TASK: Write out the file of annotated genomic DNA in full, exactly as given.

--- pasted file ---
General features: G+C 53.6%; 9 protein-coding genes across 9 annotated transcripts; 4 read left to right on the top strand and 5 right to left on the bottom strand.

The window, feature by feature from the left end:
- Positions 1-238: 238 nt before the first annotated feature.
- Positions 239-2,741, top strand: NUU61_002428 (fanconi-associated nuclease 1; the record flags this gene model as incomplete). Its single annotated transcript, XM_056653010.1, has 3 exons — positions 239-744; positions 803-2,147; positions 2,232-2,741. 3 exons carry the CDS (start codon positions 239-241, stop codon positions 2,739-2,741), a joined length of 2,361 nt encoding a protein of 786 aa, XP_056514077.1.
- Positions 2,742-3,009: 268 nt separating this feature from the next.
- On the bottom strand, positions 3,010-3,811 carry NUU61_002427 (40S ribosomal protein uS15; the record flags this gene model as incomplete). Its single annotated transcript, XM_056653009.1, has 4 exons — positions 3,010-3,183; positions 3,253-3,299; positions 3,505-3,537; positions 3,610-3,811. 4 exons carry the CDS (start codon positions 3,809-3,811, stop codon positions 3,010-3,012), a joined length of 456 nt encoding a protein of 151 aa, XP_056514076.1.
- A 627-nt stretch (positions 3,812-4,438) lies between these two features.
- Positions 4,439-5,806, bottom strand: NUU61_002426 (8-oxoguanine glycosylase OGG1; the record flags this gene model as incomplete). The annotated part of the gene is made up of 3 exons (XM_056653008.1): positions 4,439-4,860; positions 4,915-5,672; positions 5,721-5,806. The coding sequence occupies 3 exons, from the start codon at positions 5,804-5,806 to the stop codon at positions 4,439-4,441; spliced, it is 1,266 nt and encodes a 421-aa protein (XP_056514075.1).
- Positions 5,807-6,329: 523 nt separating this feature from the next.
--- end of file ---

General features: G+C 53.6%; 9 protein-coding genes across 9 annotated transcripts; 4 read left to right on the top strand and 5 right to left on the bottom strand.

The window, feature by feature from the left end:
- Positions 1-238: 238 nt before the first annotated feature.
- Positions 239-2,741, top strand: NUU61_002428 (fanconi-associated nuclease 1; the record flags this gene model as incomplete). Its single annotated transcript, XM_056653010.1, has 3 exons — positions 239-744; positions 803-2,147; positions 2,232-2,741. 3 exons carry the CDS (start codon positions 239-241, stop codon positions 2,739-2,741), a joined length of 2,361 nt encoding a protein of 786 aa, XP_056514077.1.
- Positions 2,742-3,009: 268 nt separating this feature from the next.
- On the bottom strand, positions 3,010-3,811 carry NUU61_002427 (40S ribosomal protein uS15; the record flags this gene model as incomplete). Its single annotated transcript, XM_056653009.1, has 4 exons — positions 3,010-3,183; positions 3,253-3,299; positions 3,505-3,537; positions 3,610-3,811. 4 exons carry the CDS (start codon positions 3,809-3,811, stop codon positions 3,010-3,012), a joined length of 456 nt encoding a protein of 151 aa, XP_056514076.1.
- A 627-nt stretch (positions 3,812-4,438) lies between these two features.
- Positions 4,439-5,806, bottom strand: NUU61_002426 (8-oxoguanine glycosylase OGG1; the record flags this gene model as incomplete). The annotated part of the gene is made up of 3 exons (XM_056653008.1): positions 4,439-4,860; positions 4,915-5,672; positions 5,721-5,806. The coding sequence occupies 3 exons, from the start codon at positions 5,804-5,806 to the stop codon at positions 4,439-4,441; spliced, it is 1,266 nt and encodes a 421-aa protein (XP_056514075.1).
- Positions 5,807-6,329: 523 nt separating this feature from the next.